top of page
  • Writer's pictureSteve

The Girl With The Dragon Tattoo (2011)

It's a book, it's a film, it's another film. I would be lying if I said I was looking forward to this (hence the delay in reviewing it) for all of the reasons that you might immediately expect. I heard a comment in response to a question levelled at every remake ever made, but in relation to this film particularly at the time of its asking. And that is; "Why bother?"

The answer was vague and unsatisfactory and it went something like this; "Those people that have read the book may not want to then be forced to read the film." That seems a little contrived and more than a touch xenophobic, assuming that nobody watches movies that doesn't have either a suitable command of Swedish or English (US). Fortunately, I like to read (subtitles included, where necessary) and my grasp of English is good enough. So I'm okay then. Personally, I'm not buying into the reasons given, which leaves a bad taste (like licking a roll of ten dollar bills, one at a time) in the mouth before the very Bond-esque opening credits even roll. So, now that little rant is out of the way, it would make sense to look at the film itself, regardless of its reason for being.

It is difficult, as it is with all movies adapted from novels you have already read, to disassociate your imagination of the story and characters you had to provide yourself, from the casting of the film. Or in this case, films. Making it doubly tricky. As with the (any) first film, you need to put your own mental creativity aside and let the Directors' vision envelop you instead, which is not always easy to do, depending on the power struggle between your imagination and that of the Director in question. In this respect, you are far better off not having read the book or seen the previous film of the same name.

Daniel Craig plays Mikael Blomkvist, an investigative journalist that has just been found guilty of libel (which of course is wrong, journalistic integrity is key here, if not in reality) and is subsequently hired by a rich Swede to write his memoirs and, more importantly, uncover the truth about his niece's death some forty years previously, an obsession that he has yet to unravel in all of that time. Those that have seen the previous film will know what I mean when I say Craig is adequate but a little too good-looking to play Mikael. His previous incarnation, in the form of Michael Nyqvist, seemed a better fit. Craig is a little too cocksure, a bit too fast and loose for my liking. He goes through the motions valiantly, and it must be difficult to put a different slant on the character, but maybe he has strayed a little too far away from the original than is comfortable for those that have already seen the original Swedish version.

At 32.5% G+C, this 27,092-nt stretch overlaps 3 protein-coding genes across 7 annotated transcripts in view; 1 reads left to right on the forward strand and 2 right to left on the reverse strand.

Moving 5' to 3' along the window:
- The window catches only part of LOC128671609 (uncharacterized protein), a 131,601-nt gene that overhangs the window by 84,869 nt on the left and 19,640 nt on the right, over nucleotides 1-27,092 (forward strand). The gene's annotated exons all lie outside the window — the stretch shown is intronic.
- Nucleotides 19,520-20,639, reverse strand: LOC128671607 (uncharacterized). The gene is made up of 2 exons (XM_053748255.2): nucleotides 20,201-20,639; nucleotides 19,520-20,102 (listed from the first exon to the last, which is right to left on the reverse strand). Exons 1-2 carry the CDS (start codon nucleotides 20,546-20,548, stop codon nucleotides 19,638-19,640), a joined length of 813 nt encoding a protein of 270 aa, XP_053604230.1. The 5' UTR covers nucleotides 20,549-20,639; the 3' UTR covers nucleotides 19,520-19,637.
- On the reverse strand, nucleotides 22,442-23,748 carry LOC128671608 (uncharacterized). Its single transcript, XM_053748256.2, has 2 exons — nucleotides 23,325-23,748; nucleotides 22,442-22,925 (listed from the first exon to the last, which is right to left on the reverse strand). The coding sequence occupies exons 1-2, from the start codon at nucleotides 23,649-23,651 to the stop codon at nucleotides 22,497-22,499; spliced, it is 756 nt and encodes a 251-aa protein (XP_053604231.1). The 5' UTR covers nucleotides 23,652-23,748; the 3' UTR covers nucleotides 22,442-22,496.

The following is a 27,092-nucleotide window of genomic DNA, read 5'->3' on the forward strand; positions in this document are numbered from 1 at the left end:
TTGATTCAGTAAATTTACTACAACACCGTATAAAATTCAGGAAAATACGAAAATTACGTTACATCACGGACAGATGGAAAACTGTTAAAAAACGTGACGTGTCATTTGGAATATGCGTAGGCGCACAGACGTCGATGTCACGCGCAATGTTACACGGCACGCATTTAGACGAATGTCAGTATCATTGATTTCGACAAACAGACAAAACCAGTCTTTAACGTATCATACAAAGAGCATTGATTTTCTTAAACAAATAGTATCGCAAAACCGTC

Rooney Mara, much like Craig has quite the boots to fill with Lisbeth Salander. Noomi Rapace famously said that she was done with Lisbeth, now the trilogy of Swedish films had been completed and had no interest in taking the role to Hollywood. She at least had the foresight that the makers here did not. Lisbeth really is done already. Rapace was so convincing and so flawless as Salander, any attempt to repeat it seems like nothing more than a poor impression. That said, Mara does give it her all in the film but as I say, she comes off as a Rapace clone with some of her DNA missing.

With regards to the film itself, it is certainly worth mentioning that it retains the feel of the original, which was a large part of its success. Fincher decided to shoot and place the film in Sweden like the original and many of the accents are Swedish throughout, the main exception being Craig, steadfastly refusing much like another famous Bond, to revert to mimicry. This gives the film a harsh quality. The weather is not your friend here and neither are the locales. Add to this the pre-requisite of Mara's performance of Salander as being distant, cold and prone to bouts of controlled aggression, while Craig often looks on, weathered and mystified, and you have all of the qualities of the book and the previous film. It's grim up north, that much is plain.

Altogether, the film is not half bad. If it had been made before the original film, then it would have been worth an extra star, but the outstanding quality of the original only goes to highlight the shortcomings of this version. Oplev's version is a bare, dirty and screwed up masterpiece. Fincher is many things, but miracle worker he is not. This version is by the numbers, with a sometimes suitable score to chivvy up the plot. To be brutally honest, he'd lost me at the opening credits. I was expecting something akin to 'Se7en' here, but was left wanting. As I say, kudos for the effort, but like all true fans of the trilogy had already said, "Why bother?"


Recent Posts

See All
bottom of page